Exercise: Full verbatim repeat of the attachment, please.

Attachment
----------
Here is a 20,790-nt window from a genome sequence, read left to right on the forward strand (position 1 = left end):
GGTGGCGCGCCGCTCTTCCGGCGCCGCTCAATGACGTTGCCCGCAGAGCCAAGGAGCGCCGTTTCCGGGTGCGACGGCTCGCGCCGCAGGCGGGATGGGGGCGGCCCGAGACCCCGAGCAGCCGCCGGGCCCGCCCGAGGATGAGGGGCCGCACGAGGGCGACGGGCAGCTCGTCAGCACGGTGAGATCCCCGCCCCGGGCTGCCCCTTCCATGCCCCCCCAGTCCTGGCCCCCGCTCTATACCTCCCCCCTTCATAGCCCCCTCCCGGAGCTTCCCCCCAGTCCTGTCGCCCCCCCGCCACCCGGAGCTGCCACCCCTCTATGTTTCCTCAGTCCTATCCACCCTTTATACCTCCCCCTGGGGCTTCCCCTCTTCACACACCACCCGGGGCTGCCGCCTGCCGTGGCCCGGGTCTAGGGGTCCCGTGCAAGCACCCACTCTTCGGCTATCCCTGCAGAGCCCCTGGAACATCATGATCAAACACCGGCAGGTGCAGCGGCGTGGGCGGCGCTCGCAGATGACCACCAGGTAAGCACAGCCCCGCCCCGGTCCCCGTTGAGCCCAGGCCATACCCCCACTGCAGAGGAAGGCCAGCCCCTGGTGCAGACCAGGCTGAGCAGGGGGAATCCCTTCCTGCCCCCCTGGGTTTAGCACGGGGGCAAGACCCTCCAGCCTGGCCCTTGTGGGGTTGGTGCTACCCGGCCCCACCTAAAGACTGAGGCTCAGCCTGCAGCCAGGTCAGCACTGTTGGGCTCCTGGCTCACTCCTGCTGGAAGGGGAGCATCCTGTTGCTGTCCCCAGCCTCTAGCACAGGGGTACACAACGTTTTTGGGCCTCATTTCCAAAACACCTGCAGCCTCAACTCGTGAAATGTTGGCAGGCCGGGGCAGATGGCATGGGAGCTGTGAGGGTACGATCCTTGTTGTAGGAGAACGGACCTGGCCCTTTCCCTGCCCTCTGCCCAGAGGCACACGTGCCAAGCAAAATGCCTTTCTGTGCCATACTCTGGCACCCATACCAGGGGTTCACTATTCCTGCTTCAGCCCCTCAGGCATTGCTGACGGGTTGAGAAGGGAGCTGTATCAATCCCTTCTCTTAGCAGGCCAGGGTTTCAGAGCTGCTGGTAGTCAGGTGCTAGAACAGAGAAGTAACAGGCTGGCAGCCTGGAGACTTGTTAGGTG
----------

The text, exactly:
Here is a 20,790-nt window from a genome sequence, read left to right on the forward strand (position 1 = left end):
GGTGGCGCGCCGCTCTTCCGGCGCCGCTCAATGACGTTGCCCGCAGAGCCAAGGAGCGCCGTTTCCGGGTGCGACGGCTCGCGCCGCAGGCGGGATGGGGGCGGCCCGAGACCCCGAGCAGCCGCCGGGCCCGCCCGAGGATGAGGGGCCGCACGAGGGCGACGGGCAGCTCGTCAGCACGGTGAGATCCCCGCCCCGGGCTGCCCCTTCCATGCCCCCCCAGTCCTGGCCCCCGCTCTATACCTCCCCCCTTCATAGCCCCCTCCCGGAGCTTCCCCCCAGTCCTGTCGCCCCCCCGCCACCCGGAGCTGCCACCCCTCTATGTTTCCTCAGTCCTATCCACCCTTTATACCTCCCCCTGGGGCTTCCCCTCTTCACACACCACCCGGGGCTGCCGCCTGCCGTGGCCCGGGTCTAGGGGTCCCGTGCAAGCACCCACTCTTCGGCTATCCCTGCAGAGCCCCTGGAACATCATGATCAAACACCGGCAGGTGCAGCGGCGTGGGCGGCGCTCGCAGATGACCACCAGGTAAGCACAGCCCCGCCCCGGTCCCCGTTGAGCCCAGGCCATACCCCCACTGCAGAGGAAGGCCAGCCCCTGGTGCAGACCAGGCTGAGCAGGGGGAATCCCTTCCTGCCCCCCTGGGTTTAGCACGGGGGCAAGACCCTCCAGCCTGGCCCTTGTGGGGTTGGTGCTACCCGGCCCCACCTAAAGACTGAGGCTCAGCCTGCAGCCAGGTCAGCACTGTTGGGCTCCTGGCTCACTCCTGCTGGAAGGGGAGCATCCTGTTGCTGTCCCCAGCCTCTAGCACAGGGGTACACAACGTTTTTGGGCCTCATTTCCAAAACACCTGCAGCCTCAACTCGTGAAATGTTGGCAGGCCGGGGCAGATGGCATGGGAGCTGTGAGGGTACGATCCTTGTTGTAGGAGAACGGACCTGGCCCTTTCCCTGCCCTCTGCCCAGAGGCACACGTGCCAAGCAAAATGCCTTTCTGTGCCATACTCTGGCACCCATACCAGGGGTTCACTATTCCTGCTTCAGCCCCTCAGGCATTGCTGACGGGTTGAGAAGGGAGCTGTATCAATCCCTTCTCTTAGCAGGCCAGGGTTTCAGAGCTGCTGGTAGTCAGGTGCTAGAACAGAGAAGTAACAGGCTGGCAGCCTGGAGACTTGTTAGGTG